And if that’s the case why are we moving away from what people know (<h1>) in favour of something that people don’t? I’m confused because I also see references in the readme to not simply using aria-level="1" because “people don’t know about ARIA”, and the solution to this problem (people not being educated enough on accessibility standards) is to create a new custom and non-normative property of level (that surely people that are also educated on accessibility standards might be thrown by)?

I am unclear what issue you are raising, AT don’t have to implement anything, nor do browsers its already there in the browsers (ARIA) and exposed by the browsers (acc API role/property) to AT. I would suggest <h1 is=“html5-h”> is just a simple way for devs to get the best of both worlds, ability to use only <h1> if they desire so, while at the same time providing a meaningful document structure to users. devs could just add is=“html5-h” to all H1’s if that’s what they want to use and the rest is done.

This would be most useful, when generating content (i.e. widgets, blocks, sidebar elements) it is often impossible to determine where you are at in your <h*> incrementation. Inferring the level from the context is a great way to go. Also, CSS frameworks all have a different way of dealing with <h*> and it is almost always in your way. Heading should be semantic, not be used as “the bigger, the bolder”.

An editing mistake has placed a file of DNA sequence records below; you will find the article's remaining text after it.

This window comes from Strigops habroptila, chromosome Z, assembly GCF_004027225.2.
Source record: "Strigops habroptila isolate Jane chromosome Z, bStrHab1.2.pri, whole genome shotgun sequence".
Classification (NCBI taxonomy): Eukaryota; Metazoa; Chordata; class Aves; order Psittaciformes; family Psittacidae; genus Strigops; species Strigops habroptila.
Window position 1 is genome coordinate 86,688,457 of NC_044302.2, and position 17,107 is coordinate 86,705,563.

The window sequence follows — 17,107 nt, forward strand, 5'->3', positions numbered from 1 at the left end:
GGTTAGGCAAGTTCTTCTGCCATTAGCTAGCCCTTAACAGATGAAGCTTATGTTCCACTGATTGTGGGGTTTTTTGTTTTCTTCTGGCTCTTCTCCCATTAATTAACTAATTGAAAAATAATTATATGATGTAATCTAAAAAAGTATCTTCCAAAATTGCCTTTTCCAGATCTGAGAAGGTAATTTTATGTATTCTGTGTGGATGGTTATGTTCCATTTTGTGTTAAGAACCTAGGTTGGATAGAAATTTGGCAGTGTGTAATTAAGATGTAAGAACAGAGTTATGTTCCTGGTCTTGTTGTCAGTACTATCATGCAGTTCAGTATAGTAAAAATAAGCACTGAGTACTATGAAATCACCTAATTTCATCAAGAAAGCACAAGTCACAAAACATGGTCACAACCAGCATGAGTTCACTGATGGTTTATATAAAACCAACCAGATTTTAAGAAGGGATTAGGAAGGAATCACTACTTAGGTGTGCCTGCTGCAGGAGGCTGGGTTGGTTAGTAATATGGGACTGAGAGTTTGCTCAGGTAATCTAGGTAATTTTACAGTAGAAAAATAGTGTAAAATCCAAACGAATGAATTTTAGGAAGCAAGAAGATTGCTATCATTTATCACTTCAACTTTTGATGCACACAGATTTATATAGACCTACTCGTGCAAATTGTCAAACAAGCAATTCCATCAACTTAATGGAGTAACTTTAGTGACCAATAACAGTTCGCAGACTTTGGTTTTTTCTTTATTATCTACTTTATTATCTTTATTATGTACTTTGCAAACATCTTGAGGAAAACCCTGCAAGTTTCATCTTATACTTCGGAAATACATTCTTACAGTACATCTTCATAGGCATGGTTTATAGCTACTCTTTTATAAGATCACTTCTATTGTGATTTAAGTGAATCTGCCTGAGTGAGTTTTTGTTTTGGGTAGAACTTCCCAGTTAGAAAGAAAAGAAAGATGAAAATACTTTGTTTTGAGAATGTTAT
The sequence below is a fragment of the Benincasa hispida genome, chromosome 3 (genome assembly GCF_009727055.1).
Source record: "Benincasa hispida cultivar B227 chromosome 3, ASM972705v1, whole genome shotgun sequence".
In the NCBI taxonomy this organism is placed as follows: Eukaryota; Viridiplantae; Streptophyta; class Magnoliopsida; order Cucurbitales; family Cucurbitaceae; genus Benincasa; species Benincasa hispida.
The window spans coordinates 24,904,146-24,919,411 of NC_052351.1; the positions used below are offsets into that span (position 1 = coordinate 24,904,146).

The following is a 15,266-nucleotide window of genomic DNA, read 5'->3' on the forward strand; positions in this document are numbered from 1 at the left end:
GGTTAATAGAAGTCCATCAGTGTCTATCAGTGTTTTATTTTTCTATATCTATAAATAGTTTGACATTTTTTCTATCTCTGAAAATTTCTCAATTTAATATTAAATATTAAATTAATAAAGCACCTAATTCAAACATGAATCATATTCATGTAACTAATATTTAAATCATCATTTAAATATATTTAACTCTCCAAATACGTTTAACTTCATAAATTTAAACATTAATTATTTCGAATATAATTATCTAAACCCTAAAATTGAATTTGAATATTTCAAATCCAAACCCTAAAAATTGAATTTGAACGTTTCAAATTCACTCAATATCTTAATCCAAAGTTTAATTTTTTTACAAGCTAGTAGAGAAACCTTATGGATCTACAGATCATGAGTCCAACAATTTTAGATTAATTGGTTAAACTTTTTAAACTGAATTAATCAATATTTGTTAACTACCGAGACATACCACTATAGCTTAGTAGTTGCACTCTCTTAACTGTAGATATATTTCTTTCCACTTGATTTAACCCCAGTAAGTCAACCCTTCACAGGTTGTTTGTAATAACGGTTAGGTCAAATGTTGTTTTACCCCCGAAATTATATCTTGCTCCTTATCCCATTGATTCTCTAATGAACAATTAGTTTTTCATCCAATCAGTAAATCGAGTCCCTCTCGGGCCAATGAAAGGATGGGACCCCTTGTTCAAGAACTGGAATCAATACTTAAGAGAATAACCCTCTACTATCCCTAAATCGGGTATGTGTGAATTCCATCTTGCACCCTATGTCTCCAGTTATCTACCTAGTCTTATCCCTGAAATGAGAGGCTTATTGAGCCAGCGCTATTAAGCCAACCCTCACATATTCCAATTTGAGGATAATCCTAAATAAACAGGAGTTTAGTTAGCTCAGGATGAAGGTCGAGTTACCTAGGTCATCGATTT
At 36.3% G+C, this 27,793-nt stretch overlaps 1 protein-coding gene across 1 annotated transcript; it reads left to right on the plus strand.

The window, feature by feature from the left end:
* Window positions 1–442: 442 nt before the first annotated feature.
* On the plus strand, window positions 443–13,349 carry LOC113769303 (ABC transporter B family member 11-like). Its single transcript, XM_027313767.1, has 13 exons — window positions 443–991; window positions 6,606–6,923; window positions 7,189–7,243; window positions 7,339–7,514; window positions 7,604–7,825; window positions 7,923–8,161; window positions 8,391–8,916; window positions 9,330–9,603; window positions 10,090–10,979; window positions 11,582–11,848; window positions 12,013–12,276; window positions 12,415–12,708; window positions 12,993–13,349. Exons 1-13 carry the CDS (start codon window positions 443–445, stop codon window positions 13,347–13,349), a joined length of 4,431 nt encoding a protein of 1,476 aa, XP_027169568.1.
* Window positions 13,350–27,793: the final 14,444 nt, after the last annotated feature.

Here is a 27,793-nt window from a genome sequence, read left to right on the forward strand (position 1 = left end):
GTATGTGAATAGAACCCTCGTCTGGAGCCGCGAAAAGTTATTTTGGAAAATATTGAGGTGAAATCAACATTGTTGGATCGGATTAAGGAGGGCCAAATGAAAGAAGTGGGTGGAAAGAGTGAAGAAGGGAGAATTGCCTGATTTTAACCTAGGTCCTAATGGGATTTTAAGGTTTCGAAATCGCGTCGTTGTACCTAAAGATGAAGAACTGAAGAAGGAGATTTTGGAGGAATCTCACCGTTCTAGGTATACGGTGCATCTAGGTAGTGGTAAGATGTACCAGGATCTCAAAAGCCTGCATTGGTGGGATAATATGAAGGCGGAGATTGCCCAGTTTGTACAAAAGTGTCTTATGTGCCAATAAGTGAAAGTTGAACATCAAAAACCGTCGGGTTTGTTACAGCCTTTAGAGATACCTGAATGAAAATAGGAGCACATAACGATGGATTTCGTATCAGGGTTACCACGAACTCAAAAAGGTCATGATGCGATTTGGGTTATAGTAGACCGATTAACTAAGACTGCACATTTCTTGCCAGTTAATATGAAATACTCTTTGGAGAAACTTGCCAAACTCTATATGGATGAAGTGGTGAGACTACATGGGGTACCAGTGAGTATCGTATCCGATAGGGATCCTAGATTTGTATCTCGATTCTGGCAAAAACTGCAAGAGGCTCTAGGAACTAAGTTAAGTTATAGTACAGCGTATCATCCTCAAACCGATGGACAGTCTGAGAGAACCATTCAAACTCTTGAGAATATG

However, I personally believe <html5-h> is ugly and a bit awkward, the html5 prefix is completely unnecessary, why not simply <h> ? Does it conflict with anything existing ?

Why add is="html5-h" at all? I think that’s the issue I’m getting at. Why not just perform the addition of the aria-level property to header elements that are within the spec of HTML?

The option is surely here to make this do the job that the vendors should be doing in line with the spec, though they could do it with more efficiency than a “polyfill” like this ever could, so that in the future if the vendors change their mind the polyfill can be just turned off/ignored thanks to some modernizr use?

Is complicating the logic with these new tag names and properties really in our best interest?

If you are only using h1 now, there is actually no difference, you are correct… You’re right, I missed that. But, TBH, I know of literally not a single person IRL who actually does this. I’m sure they exist, but I don’t think they are the norm - I look at code every day and I’ve never seen anyone doing that. Perhaps some of the above is why :smile: